Chivalry In The Middle Ages Essay, Research Paper
Throughout 476 A.D. to 1350 A.D. the Middle Ages reigned. Life was about that one code. The Code of Chivalry. Chivalry, the order of knighthood and especially the code of knightly behavior, was a feature of the High and later Middle Ages in western Europe. In the Middle Ages life was about glory, honor, and those oh so important ten guidelines. Those ten guidelines are: unswerving belief in the church and obedience to her teachings willingly to defend the church, respect, honor and defend the ladies, respect and pity for the weak and steadfastness in defending them, love of country, refusal to retreat before an enemy, unceasing and merciless war against the infidel, strict obedience to the feudal overlord, so long as those duties do not conflict with the duty of God, loyalty to the truth and to the pledged word, generosity in giving, championship of the right and good, in every place and at all times, against the forces of evil. In this essay I will discuss three d!ifferent individual codes throughly. Those codes are: respect, honor, and defend ladies, love of country, and refusal to retreat before an enemy. The code Respect, honor, and defend ladies means much more than it appears to. In the Middle Ages women were regarded as high society. Men were to have treated them with the utmost respect and honor. Most Arthurian Legend had to do with women. One famous one introduces Lancelot, Arthur’s chief knight and his rival for Guinevere’s love. Another poem about Percival is the earliest story of the search for the Holy Grail, which from then on was incorporated into the legend. In the Middle Ages a women was something you did not want to cross. Every which way you were to taught to respect, honor, and most of all defend ladies. The “Love of one’s country” went very far in the Middle Ages. With the blink of an eye a person living in the Middle Ages would go out to fight in honor of their country. On a cold November day in 1095, Pope Urban II mounted a platform outside the church at Clermont, France. His voice shaking with emotion, he addressed the assembled crowd, asking for a volunteer army to take Jerusalem and Palestine from the Seljuks. As you can see people who lived in the Middle Ages had an enormous love for their country, and were willing to sacrifice their life for the love of their country. Also, all throughout the many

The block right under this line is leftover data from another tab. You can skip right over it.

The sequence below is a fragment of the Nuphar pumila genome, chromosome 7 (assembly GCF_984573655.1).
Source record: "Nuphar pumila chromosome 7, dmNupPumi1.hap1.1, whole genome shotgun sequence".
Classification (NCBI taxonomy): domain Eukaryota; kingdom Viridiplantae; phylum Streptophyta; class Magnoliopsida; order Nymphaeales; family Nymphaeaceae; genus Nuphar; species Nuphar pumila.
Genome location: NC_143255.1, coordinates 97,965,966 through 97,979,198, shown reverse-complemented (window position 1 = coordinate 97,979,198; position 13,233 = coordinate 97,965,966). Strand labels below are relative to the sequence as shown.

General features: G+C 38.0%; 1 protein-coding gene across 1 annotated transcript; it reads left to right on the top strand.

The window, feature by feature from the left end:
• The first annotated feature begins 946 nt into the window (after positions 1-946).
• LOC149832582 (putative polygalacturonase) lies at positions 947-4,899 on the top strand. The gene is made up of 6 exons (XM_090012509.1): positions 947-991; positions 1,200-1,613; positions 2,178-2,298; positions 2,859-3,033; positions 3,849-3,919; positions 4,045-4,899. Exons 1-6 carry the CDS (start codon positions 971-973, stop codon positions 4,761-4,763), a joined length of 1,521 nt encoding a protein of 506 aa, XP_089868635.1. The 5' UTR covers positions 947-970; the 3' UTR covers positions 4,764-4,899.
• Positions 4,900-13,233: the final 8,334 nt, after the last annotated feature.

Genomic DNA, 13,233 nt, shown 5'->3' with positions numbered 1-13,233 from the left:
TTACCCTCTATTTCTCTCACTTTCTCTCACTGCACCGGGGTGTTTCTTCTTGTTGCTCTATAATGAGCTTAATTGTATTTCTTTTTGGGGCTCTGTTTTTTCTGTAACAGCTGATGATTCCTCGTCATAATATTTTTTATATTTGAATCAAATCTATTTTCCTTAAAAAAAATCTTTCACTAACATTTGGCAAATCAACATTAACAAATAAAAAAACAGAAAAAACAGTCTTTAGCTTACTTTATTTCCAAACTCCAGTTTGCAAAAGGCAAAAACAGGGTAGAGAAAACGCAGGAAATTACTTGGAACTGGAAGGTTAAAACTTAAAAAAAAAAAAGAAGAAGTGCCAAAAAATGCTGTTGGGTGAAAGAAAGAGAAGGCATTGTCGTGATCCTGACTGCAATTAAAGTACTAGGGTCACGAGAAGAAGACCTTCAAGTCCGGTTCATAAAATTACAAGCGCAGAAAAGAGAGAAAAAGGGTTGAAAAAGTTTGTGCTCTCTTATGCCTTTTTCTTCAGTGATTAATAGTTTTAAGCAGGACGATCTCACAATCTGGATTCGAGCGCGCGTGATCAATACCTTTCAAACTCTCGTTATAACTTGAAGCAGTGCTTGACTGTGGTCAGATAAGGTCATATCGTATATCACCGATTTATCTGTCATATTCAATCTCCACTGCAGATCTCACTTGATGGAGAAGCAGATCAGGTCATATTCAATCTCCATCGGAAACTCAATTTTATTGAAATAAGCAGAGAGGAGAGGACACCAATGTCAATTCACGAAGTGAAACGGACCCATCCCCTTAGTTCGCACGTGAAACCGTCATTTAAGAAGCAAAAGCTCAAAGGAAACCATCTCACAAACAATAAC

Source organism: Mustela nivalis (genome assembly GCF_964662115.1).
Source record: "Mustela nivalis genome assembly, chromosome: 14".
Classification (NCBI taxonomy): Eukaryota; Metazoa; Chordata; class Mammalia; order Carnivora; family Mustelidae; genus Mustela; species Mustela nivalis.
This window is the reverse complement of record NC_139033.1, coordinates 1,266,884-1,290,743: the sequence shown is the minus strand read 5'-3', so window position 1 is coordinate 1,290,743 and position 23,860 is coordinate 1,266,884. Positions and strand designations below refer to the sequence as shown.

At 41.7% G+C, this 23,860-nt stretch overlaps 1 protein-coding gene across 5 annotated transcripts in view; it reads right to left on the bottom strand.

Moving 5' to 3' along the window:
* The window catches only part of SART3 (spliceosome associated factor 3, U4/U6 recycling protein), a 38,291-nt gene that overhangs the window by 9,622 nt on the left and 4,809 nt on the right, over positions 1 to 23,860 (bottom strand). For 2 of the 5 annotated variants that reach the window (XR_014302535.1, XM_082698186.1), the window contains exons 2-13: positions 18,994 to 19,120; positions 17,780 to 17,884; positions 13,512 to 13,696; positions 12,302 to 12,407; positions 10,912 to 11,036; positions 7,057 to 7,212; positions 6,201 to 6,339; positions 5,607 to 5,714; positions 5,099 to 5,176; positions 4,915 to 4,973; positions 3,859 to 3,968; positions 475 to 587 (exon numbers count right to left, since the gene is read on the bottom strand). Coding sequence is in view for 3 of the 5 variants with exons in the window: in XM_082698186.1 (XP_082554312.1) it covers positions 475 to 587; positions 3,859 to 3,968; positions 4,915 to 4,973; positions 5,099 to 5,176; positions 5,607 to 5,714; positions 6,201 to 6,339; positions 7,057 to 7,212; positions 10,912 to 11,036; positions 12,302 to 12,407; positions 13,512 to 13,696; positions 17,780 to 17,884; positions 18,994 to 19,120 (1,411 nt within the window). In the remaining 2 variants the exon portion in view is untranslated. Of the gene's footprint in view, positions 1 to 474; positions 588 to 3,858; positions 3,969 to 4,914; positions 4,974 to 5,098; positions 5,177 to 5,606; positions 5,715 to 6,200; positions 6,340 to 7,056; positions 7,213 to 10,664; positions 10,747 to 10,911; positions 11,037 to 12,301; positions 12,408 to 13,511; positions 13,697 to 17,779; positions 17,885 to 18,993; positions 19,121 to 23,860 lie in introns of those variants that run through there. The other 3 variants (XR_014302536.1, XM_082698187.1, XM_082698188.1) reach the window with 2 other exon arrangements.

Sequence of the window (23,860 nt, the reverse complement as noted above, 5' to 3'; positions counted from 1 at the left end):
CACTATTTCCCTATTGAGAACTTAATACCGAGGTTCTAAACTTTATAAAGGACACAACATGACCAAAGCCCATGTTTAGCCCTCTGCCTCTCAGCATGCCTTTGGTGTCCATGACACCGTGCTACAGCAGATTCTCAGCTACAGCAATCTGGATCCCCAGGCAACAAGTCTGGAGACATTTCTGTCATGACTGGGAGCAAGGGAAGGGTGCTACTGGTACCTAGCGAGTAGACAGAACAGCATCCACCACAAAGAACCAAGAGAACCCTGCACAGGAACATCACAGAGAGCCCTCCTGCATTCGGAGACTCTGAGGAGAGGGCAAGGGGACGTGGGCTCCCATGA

wars occurring in the Middle Ages, such as the Hundred Years War, The Four Crusades, The Children’s Crusade, and many other brutal Middle Age wars people went out to die for the love of their country. The refusal to retreat before an enemy, in my opinion, was the basis of the Code of Chivalry. If you look at any Arthurian legend, Middle Age story, or fact you will notice one thing. That thing being, whoever the person may be they never folded to their enemies. For example, William the Duke of Normandy, a cousin of the late English king and vassal of France, had a strong feudal organization in the area of north-western France where Vikings had settled about a century earlier. Gathering a force of several hundred boats and some 6,000 men, he invaded England in 1066. At the Battle of Hastings, William defeated Harold Godwinson, another rival for the throne. The victory won William the English crown and the title William I, as well as the name William the Conqueror. In that example William proved that he would never give in to his enemy. All throughout the Middle Ages knights and other people never died in the arms of their enemies. In every case people in the Middle !Ages stayed loyal to their cause, and never gave up for what they were fighting for.. After exploring a few of the Middle Age Codes of Chivalry you may realize one important association with them. They are all the basis of our society today, just in a different wording. Everything stated in the Code is an old style of our modern society today. Fore example, the code “love of country,” is a simple way of saying “I will serve to defend my country in time of war,” or just simply paying your yearly taxes on April fifteenth. Another example would be that the code respect and pity for the weak and steadfastness in defending them would today mean when you walk down the street and give a homeless man some spare change. If you sit down and look at the facts of the Middle Ages you would realize that the only thing that has changed is the dialect, fashion trends, and most of all technology. Life, then, was about glory and honor. Even today in the ninety’s life is still about glory and honor. Just like the Middle Ages the ninety’s are full of codes, laws, and honors. If you take away all the natural evolution between the Middle Ages and the present day their is only one thing you can say, “There the same!” The world has not changed one bit!